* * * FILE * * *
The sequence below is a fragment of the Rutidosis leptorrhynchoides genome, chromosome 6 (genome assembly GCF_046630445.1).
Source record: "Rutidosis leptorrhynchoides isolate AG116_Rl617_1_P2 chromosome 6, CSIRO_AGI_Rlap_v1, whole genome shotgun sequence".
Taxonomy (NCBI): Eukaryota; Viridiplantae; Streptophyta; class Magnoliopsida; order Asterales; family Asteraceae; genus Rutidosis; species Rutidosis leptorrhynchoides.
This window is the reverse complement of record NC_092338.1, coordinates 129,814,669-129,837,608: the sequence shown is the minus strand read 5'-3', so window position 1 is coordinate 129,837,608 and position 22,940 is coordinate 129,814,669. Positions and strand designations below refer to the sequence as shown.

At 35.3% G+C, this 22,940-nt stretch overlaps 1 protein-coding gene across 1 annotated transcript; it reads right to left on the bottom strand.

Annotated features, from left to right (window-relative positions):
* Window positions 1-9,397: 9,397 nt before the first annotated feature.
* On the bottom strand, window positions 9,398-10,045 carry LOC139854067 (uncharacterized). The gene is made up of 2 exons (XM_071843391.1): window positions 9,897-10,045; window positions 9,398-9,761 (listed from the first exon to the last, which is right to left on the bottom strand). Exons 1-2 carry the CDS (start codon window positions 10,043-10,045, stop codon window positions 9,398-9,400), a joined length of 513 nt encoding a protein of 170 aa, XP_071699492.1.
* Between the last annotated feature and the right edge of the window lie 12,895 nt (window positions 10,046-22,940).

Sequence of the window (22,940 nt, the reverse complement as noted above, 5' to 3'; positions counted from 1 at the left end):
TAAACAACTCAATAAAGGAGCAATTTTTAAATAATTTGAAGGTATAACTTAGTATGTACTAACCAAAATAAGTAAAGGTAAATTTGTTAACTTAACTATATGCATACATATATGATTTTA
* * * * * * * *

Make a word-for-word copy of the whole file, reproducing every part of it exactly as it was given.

The sequence below is a fragment of the Rutidosis leptorrhynchoides genome, chromosome 6 (genome assembly GCF_046630445.1).
Source record: "Rutidosis leptorrhynchoides isolate AG116_Rl617_1_P2 chromosome 6, CSIRO_AGI_Rlap_v1, whole genome shotgun sequence".
Taxonomy (NCBI): Eukaryota; Viridiplantae; Streptophyta; class Magnoliopsida; order Asterales; family Asteraceae; genus Rutidosis; species Rutidosis leptorrhynchoides.
This window is the reverse complement of record NC_092338.1, coordinates 129,814,669-129,837,608: the sequence shown is the minus strand read 5'-3', so window position 1 is coordinate 129,837,608 and position 22,940 is coordinate 129,814,669. Positions and strand designations below refer to the sequence as shown.

At 35.3% G+C, this 22,940-nt stretch overlaps 1 protein-coding gene across 1 annotated transcript; it reads right to left on the bottom strand.

Annotated features, from left to right (window-relative positions):
* Window positions 1-9,397: 9,397 nt before the first annotated feature.
* On the bottom strand, window positions 9,398-10,045 carry LOC139854067 (uncharacterized). The gene is made up of 2 exons (XM_071843391.1): window positions 9,897-10,045; window positions 9,398-9,761 (listed from the first exon to the last, which is right to left on the bottom strand). Exons 1-2 carry the CDS (start codon window positions 10,043-10,045, stop codon window positions 9,398-9,400), a joined length of 513 nt encoding a protein of 170 aa, XP_071699492.1.
* Between the last annotated feature and the right edge of the window lie 12,895 nt (window positions 10,046-22,940).

Sequence of the window (22,940 nt, the reverse complement as noted above, 5' to 3'; positions counted from 1 at the left end):
TAAACAACTCAATAAAGGAGCAATTTTTAAATAATTTGAAGGTATAACTTAGTATGTACTAACCAAAATAAGTAAAGGTAAATTTGTTAACTTAACTATATGCATACATATATGATTTTA